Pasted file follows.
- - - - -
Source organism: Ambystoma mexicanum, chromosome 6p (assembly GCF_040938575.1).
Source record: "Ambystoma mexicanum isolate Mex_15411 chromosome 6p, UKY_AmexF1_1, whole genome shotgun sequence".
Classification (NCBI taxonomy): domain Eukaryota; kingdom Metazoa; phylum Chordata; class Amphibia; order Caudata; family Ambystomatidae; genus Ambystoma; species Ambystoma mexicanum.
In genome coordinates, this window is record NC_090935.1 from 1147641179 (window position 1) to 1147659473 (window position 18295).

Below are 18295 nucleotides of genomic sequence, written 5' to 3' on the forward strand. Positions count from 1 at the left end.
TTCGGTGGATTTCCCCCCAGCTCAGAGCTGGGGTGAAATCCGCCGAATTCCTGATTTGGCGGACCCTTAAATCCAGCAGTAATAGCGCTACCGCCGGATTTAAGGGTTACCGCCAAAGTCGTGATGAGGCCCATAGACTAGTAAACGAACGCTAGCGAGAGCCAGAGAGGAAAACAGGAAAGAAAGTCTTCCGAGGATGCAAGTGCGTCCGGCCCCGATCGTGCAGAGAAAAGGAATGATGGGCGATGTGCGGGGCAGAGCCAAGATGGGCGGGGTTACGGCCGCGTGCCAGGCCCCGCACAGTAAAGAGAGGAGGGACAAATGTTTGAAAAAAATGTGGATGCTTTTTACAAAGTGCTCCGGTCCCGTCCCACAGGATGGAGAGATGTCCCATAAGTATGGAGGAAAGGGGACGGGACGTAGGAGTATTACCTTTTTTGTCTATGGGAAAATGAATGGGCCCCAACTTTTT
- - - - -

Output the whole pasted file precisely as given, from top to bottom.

Source organism: Ambystoma mexicanum, chromosome 6p (assembly GCF_040938575.1).
Source record: "Ambystoma mexicanum isolate Mex_15411 chromosome 6p, UKY_AmexF1_1, whole genome shotgun sequence".
Classification (NCBI taxonomy): domain Eukaryota; kingdom Metazoa; phylum Chordata; class Amphibia; order Caudata; family Ambystomatidae; genus Ambystoma; species Ambystoma mexicanum.
In genome coordinates, this window is record NC_090935.1 from 1147641179 (window position 1) to 1147659473 (window position 18295).

Below are 18295 nucleotides of genomic sequence, written 5' to 3' on the forward strand. Positions count from 1 at the left end.
TTCGGTGGATTTCCCCCCAGCTCAGAGCTGGGGTGAAATCCGCCGAATTCCTGATTTGGCGGACCCTTAAATCCAGCAGTAATAGCGCTACCGCCGGATTTAAGGGTTACCGCCAAAGTCGTGATGAGGCCCATAGACTAGTAAACGAACGCTAGCGAGAGCCAGAGAGGAAAACAGGAAAGAAAGTCTTCCGAGGATGCAAGTGCGTCCGGCCCCGATCGTGCAGAGAAAAGGAATGATGGGCGATGTGCGGGGCAGAGCCAAGATGGGCGGGGTTACGGCCGCGTGCCAGGCCCCGCACAGTAAAGAGAGGAGGGACAAATGTTTGAAAAAAATGTGGATGCTTTTTACAAAGTGCTCCGGTCCCGTCCCACAGGATGGAGAGATGTCCCATAAGTATGGAGGAAAGGGGACGGGACGTAGGAGTATTACCTTTTTTGTCTATGGGAAAATGAATGGGCCCCAACTTTTT